As of February 2013, the unemployment rate in the United States was 7.7% or 12.0 million people, while the government's broader U-6 unemployment rate, which includes the part-time underemployed was 14.3% or 22.2 million people. These figures were calculated with a civilian labor force of approximately 155 million people. relative to a U.S. population of approximately 315 million people.

In 2009 through 2013, following the Great Recession, the emerging problem of jobless recoveries resulted in record levels of long-term unemployment with over 6 million workers looking for work longer than 6 months as of January 2010. This particularly affected older workers. In the year following the recession's end in June 2009 in the United States, immigrants gained 656,000 jobs, while U.S.-born workers lost more than a million jobs.

In April 2010, the official unemployment rate was 9.9%, but the government's broader U-6 unemployment rate was 17.1%. In the period between February 2008 and February 2010, the number of people working part-time for economic reasons has increased by 4 million to 8.8 million, an 83% increase in part-time workers during the two-year period. By 2013, although the unemployment rate had fallen below 8%, the record proportion of long term unemployed and continued decreasing household income remained indicative of a jobless recovery.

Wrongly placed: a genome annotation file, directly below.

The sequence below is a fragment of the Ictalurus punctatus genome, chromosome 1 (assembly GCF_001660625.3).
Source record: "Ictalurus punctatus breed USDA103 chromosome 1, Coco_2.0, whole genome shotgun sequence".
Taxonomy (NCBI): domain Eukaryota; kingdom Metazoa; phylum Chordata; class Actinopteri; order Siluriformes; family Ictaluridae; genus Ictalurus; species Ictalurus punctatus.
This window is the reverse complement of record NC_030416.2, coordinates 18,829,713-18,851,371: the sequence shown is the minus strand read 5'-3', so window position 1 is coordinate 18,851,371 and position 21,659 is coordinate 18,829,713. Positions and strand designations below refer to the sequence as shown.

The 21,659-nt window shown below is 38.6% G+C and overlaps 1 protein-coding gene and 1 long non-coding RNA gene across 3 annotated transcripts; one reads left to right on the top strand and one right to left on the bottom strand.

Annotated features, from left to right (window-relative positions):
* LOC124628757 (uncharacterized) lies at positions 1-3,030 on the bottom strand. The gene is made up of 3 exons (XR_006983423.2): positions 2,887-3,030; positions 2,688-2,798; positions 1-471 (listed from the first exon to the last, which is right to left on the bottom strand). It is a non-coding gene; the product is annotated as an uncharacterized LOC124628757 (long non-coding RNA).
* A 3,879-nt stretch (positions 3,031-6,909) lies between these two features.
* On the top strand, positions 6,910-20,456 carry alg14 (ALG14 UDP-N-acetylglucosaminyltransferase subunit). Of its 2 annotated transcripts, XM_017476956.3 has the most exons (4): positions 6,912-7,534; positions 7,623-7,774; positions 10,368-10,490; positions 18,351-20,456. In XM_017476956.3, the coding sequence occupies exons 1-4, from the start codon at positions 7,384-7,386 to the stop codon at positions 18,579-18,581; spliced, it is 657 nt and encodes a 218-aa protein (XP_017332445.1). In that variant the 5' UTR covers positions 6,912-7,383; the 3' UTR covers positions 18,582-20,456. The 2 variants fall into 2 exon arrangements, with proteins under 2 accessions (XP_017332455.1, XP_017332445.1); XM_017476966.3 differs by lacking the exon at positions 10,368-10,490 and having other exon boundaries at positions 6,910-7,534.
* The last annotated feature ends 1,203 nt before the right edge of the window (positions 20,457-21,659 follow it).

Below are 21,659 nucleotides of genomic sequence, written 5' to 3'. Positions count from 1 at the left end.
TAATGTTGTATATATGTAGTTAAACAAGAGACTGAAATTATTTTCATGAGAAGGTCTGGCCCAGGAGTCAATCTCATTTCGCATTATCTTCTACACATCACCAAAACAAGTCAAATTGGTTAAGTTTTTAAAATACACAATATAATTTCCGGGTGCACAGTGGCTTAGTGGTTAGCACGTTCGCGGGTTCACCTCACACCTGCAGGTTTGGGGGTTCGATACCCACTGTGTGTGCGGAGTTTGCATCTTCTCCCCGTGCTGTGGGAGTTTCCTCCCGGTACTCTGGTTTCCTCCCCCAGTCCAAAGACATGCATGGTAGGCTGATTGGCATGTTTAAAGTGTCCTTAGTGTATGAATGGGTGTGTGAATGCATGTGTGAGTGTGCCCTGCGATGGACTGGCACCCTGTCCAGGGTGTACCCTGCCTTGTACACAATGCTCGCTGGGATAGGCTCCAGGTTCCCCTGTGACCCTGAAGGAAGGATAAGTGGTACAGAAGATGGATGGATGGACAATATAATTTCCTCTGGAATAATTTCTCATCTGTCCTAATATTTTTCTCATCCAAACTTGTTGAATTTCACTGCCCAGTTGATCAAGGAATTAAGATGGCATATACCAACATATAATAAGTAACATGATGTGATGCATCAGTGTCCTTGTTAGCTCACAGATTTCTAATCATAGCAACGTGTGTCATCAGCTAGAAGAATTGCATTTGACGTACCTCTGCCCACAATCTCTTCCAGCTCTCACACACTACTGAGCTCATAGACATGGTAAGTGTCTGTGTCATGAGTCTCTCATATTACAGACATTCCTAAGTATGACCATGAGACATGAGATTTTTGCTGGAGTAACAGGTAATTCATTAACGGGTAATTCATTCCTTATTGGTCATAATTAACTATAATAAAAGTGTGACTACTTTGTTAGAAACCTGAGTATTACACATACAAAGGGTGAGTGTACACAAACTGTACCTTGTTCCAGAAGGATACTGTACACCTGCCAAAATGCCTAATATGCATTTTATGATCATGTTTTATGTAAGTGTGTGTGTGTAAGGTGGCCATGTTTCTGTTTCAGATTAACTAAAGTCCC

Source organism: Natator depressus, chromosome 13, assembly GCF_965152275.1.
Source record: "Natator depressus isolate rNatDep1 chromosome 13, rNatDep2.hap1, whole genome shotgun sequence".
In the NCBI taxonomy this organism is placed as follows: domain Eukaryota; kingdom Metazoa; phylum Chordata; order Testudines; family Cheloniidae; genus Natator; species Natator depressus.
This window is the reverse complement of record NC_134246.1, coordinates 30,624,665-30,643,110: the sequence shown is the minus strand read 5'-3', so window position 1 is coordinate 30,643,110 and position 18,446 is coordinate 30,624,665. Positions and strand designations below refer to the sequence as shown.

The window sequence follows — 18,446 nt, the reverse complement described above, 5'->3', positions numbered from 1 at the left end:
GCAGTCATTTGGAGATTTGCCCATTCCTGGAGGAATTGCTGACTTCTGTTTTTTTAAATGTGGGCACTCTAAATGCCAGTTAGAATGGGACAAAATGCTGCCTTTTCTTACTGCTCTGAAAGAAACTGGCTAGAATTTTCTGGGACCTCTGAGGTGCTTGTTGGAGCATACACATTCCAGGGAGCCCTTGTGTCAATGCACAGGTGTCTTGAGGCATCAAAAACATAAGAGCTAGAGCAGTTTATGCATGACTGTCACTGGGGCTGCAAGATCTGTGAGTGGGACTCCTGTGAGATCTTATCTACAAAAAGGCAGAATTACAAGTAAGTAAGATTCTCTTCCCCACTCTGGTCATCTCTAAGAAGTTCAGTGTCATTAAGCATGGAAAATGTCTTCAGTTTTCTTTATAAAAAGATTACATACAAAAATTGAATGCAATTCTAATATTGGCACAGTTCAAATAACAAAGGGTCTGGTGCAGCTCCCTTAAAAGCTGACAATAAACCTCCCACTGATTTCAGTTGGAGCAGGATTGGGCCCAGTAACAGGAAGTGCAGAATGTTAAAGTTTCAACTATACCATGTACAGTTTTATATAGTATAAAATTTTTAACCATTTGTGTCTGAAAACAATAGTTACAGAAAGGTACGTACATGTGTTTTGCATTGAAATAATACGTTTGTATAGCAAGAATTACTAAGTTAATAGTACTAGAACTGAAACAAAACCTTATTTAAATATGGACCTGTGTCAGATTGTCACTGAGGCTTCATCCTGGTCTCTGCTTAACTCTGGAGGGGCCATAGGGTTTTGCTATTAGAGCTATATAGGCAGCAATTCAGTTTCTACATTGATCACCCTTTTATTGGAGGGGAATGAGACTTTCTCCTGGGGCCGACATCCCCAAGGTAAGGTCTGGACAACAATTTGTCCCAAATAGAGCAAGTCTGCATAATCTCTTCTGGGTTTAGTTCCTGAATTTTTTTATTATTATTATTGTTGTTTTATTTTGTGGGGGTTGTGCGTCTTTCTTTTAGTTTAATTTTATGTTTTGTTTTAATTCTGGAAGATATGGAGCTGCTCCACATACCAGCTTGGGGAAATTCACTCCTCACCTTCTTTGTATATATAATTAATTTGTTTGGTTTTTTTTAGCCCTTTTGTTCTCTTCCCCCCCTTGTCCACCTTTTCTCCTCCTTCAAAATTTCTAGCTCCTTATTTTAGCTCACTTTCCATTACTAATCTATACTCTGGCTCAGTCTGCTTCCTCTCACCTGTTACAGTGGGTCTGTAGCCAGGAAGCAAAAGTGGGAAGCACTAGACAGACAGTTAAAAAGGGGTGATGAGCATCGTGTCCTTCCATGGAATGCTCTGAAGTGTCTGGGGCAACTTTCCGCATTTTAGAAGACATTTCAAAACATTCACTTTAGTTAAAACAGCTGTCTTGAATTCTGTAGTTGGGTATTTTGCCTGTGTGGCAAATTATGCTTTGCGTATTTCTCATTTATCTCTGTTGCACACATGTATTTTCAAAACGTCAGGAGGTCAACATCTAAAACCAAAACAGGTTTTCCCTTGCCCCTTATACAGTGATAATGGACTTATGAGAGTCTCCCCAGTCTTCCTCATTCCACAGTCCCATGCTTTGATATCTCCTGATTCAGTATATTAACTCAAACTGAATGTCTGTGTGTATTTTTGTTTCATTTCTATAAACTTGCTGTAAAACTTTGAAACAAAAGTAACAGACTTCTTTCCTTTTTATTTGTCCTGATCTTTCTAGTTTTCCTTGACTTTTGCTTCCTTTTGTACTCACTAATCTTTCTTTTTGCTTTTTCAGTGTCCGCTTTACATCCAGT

After being higher in the postwar period, the U.S. unemployment rate fell below the rising eurozone unemployment rate in the mid-1980s and has remained significantly lower almost continuously since.] In 1955, 55% of Americans worked in services, between 30% and 35% in industry, and between 10% and 15% in agriculture. By 1980, over 65% were employed in services, between 25% and 30% in industry, and less than 5% in agriculture. Male unemployment continued to be significantly higher than female unemployment (9.8% vs. 7.5% in 2009). The unemployment among Caucasians continues to be much lower than African-American unemployment (at 8.5% vs. 15.8% in 2009).

The youth unemployment rate was 18.5% in July 2009, the highest July rate since 1948. The unemployment rate of young African Americans was 28.2% in May 2013. Officially, Detroit's unemployment rate is 27%, but Detroit News suggests that nearly half of this city's working-age population may be unemployed.

The average home in the United States has more than 700 square feet per person, which is 50%–100% more than the average in other high-income countries. Similarly, ownership rates of gadgets and amenities are relatively high compared to other countries.

Between June 2007 and November 2008 the global recession led to falling asset prices around the world. Assets owned by Americans lost about a quarter of their value. Since peaking in the second quarter of 2007, household wealth is down $14 trillion. The Fed also said that at the end of 2008, the debt owed by nonfinancial sectors was $33.5 trillion, including household debt valued at $13.8 trillion.

It was reported by Pew Research Center in 2016 that, for the first time in 130 years, Americans aged 18 to 34 are more likely to live with their parents than in any other housing situation.